Since March, Dr. Kishore Challa has referred to himself and other healthcare workers as “COVID-19 warriors.”
Having recently become the first physician in West Virginia to receive the Pfizer vaccine, Challa is switching modifiers.
“I call myself now a ‘vaccine warrior,’” the Thomas Health Systems cardiologist said. “Basically as a vaccine warrior, you’re telling patients and people that the vaccine is good for you. You’re reassuring them.”
Like many doctors, he’s spent the last 10 months watching the pandemic tear apart families.
“When you see someone, 40, 45 years old, dying when they had nothing wrong before, or done nothing wrong, it hurts your heart,” said Challa, president of the state Board of Medicine. “It’s not easy, no.”
The vaccine’s arrival brings a sense of hope, but people still should wear facemasks, maintain distance from one another, avoid gatherings and wash their hands frequently, Challa said.
“The only thing that’s changed is the morale,” Challa said. “I don’t think anyone should give in to a false sense of security. This isn’t over by any means.”
Healthcare workers must act as ambassadors for vaccine distribution, reminding people the vaccine is safe. Compared to the unknown risks of COVID-19, the vaccine should be the obvious preference, he said.
“Anything in medicine is a risk-benefit analysis,” Challa said. “Compared to the risks, the risks of [COVID-19], the benefit of taking the vaccine is worth it.”
Possible vaccine side effects include pain at the point of injection, fatigue, headaches, chills and muscle pain, according to the federal Food and Drug Administration.
Challa said he experienced no side effects.
“I could have played golf the next day,” he said.
His colleague Dr. Mohammad Yousaf, with whom Challa shares an office, is scheduled to be vaccinated Monday. The physicians coordinated their vaccinations in case either suffered serious side effects.
The pandemic’s impact is not limited to the virus itself, Challa said. Some patients have delayed medical checks fearing they might contract the virus. Heart patients often are sicker when they do visit, he said.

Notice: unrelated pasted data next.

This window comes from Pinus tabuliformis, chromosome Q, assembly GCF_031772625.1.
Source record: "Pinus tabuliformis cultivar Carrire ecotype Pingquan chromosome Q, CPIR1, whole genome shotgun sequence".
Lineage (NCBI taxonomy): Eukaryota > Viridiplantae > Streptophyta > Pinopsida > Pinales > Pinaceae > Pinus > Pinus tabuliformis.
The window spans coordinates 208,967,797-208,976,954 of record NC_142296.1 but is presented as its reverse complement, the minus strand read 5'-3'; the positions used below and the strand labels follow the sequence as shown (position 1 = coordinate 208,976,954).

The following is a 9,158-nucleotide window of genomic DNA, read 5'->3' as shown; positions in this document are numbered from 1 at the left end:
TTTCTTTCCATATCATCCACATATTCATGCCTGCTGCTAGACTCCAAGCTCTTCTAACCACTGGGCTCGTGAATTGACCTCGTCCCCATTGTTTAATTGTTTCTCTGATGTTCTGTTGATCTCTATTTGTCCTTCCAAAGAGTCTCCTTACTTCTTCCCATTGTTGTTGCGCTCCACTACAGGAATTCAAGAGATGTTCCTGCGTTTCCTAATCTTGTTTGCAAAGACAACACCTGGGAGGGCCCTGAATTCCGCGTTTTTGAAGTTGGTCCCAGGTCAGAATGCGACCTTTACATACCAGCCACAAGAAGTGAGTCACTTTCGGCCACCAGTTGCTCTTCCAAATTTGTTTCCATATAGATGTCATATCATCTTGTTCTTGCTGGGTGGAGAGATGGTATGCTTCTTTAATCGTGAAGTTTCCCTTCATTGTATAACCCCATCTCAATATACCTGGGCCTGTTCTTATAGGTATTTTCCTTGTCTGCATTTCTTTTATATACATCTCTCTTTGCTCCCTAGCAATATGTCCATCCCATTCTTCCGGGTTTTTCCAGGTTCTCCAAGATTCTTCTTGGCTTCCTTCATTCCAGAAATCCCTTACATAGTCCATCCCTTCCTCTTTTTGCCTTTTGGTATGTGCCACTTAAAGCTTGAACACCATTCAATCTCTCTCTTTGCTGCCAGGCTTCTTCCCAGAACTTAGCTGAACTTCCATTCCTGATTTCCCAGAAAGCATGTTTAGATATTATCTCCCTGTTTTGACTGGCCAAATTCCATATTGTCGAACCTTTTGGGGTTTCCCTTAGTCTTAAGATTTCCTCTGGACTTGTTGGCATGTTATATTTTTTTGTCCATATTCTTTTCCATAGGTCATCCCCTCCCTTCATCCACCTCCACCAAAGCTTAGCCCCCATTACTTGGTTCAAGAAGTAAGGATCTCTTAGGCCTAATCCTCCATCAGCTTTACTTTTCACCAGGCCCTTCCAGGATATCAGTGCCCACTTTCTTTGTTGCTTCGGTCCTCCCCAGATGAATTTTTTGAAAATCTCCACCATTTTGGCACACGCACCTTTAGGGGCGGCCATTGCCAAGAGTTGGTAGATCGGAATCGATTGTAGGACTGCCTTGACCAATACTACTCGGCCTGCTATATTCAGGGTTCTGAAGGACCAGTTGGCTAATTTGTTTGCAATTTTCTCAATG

A patient in her 50s died after contracting the virus and suffering extreme cardiovascular damage. While assessing her heart, Challa said, it appeared she’d suffered a heart attack, though she had not.
Nearly a fourth of patients hospitalized with COVID-19 have been diagnosed with cardiovascular complications, which contribute to about 40% of all virus-related deaths, according to the American Heart Association.
The pandemic threatens to exacerbate other health concerns, such as drug overdoses, lung conditions and other woes, which might not be treated with the same urgency as before, Challa said.
“That’s the problem with COVID-19,” Challa said. “It’s denying help to non-COVID patients. In April, after the lockdown, there were sicker patients in the hospital. It’s taking away from regular patient care.”
Hospital and intensive-care beds are filling. COVID-19 patients occupy 12 of 16 ICU beds at Thomas, Challa said. Ordinarily, those beds would be filled by patients who’d suffered heart attacks, drug overdoses or lung illness, among other conditions, Challa said.
“Where are those people now?” Challa said. “I don’t know what’s happened to them.”
ICU space has been unavailable at times for heart attack patients. They instead have stayed in holding areas before being sent home, Challa said. The fight is not over, Challa added.
“It’s not done, no, not by any means. Continue being careful, continue maintaining social distance. Wear your mask. We all must,” Challa said. “It’s already been a year, and that one year, 2020, is already so unprecedented in the world. We’ll get through, but it’s not done yet.”